Goodreads helps you keep track of books you want to read.
Start by marking “Quantum: A Guide for the Perplexed” as Want to Read:
Quantum: A Guide for the Perplexed
by
In this lively look at quantum science, a physicist takes an entertaining and enlightening journey through the basics of subatomic physics
Along the way he examines the paradox of quantum mechanics—beautifully mathematical in theory but confoundingly unpredictable in the real world. Marvel at the Dual Slit experiment as a tiny atom passes through 2 separate openings at the ...more
Along the way he examines the paradox of quantum mechanics—beautifully mathematical in theory but confoundingly unpredictable in the real world. Marvel at the Dual Slit experiment as a tiny atom passes through 2 separate openings at the ...more
Get A Copy
Paperback, 280 pages
Published
September 1st 2004
by Orion Publishing
(first published 2003)
Friend Reviews
To see what your friends thought of this book,
please sign up.
Reader Q&A
To ask other readers questions about
Quantum,
please sign up.
Be the first to ask a question about Quantum
Community Reviews
Showing 1-30
Start your review of Quantum: A Guide for the Perplexed
Nice introduction to the main elements of quantum mechanics. The part about the different interpretations of quantum mechanics is really interesting and masterfully accomplished; it should also be pointed out that this is one of the few very books on the subject that do not fall into the usual trap of only considering the Copenhagen interpretation. Being myself particularly attracted to the De Broglie-Bohm interpretation, I found the treatment of this item by the author particularly interesting
...more
"Quantum Physics"... the term causes many people to either roll their eyes in an expression of pointlessness, or to just fall asleep for lack of seeing any applicable use, or to drift into apathy from an assumption that the subject is far beyond their ability to grasp. That is unfortunately because quantum physics is at its heart the study of the nature of reality, in a way that far transcends the esoteric realm of philosophy... but in a way that is not quite classic "science" either.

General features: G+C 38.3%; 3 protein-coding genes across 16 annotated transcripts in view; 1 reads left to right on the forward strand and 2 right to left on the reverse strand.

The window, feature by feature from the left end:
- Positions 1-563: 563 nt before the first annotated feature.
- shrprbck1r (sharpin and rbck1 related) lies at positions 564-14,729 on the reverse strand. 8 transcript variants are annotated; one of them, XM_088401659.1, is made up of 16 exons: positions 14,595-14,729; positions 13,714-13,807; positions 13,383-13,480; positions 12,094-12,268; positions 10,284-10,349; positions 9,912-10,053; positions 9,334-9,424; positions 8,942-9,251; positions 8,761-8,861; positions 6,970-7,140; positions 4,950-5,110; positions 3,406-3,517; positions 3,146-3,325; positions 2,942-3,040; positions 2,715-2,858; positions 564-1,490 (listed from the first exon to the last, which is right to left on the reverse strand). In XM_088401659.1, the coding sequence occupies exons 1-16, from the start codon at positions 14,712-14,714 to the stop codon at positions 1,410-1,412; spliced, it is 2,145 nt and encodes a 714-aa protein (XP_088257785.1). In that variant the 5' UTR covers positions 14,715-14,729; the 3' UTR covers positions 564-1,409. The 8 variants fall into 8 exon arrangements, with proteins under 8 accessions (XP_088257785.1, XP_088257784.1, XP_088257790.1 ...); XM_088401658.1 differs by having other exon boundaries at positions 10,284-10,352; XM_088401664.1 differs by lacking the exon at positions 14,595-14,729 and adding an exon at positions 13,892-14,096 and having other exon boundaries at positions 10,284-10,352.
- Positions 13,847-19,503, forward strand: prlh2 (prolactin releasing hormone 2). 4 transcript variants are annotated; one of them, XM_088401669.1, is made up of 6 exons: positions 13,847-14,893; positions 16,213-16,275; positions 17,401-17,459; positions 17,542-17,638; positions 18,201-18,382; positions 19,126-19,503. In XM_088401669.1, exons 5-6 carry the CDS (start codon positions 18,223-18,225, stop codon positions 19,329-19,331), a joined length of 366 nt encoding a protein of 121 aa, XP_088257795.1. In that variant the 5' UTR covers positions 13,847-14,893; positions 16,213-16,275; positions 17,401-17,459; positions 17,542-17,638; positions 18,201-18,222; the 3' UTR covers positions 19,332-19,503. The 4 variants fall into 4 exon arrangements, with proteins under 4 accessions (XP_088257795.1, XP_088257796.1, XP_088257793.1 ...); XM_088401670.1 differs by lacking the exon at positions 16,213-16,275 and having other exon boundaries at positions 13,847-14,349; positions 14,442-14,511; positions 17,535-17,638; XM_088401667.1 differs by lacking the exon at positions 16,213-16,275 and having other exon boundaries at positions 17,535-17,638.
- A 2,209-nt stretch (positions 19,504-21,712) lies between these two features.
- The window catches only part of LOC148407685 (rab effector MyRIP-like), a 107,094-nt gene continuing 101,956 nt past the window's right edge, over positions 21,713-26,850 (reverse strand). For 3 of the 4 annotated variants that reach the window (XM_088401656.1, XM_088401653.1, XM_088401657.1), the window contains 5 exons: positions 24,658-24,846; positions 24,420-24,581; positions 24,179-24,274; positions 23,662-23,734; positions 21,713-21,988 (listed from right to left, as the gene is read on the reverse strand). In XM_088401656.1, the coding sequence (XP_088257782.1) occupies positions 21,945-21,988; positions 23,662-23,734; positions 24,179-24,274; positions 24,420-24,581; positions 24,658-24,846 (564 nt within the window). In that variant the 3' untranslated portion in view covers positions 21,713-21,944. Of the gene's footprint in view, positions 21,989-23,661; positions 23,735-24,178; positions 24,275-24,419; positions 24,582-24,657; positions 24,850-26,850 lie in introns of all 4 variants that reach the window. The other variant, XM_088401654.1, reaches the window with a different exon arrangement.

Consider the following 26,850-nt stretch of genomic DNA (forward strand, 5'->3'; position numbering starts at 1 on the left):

What I lov ...more
What I lov ...more
This book made my brain hurt. Seriously. I simultaneously realized how smart and creative theoretical physicists really are, and my little brain pales in comparison.
I really couldn't rate this book in all fairness because I'm way too conflicted about it. The author had a wonderful voice, and the book is beautifully illustrated. I seriously give him five stars for effort. He really, really tried to make this stuff understandable. He used examples. He used pictures. He didn't use sophisticated lan
...more
after discussion of the double slit experiment, the author talks about the birth of quantum physics and who should be credited with what. interesting....
Al-Khalili argues that the tradition wave-particle view being the main feature of quantum physics is limited (and has somewhat poisoned the water in picturing quantum physics)
The author talks about the different schools of thoughts / interpretations of which none are perfect .He adheres to the shut up and calculate school of QP.
Some feel. if two ...more
Al-Khalili argues that the tradition wave-particle view being the main feature of quantum physics is limited (and has somewhat poisoned the water in picturing quantum physics)
The author talks about the different schools of thoughts / interpretations of which none are perfect .He adheres to the shut up and calculate school of QP.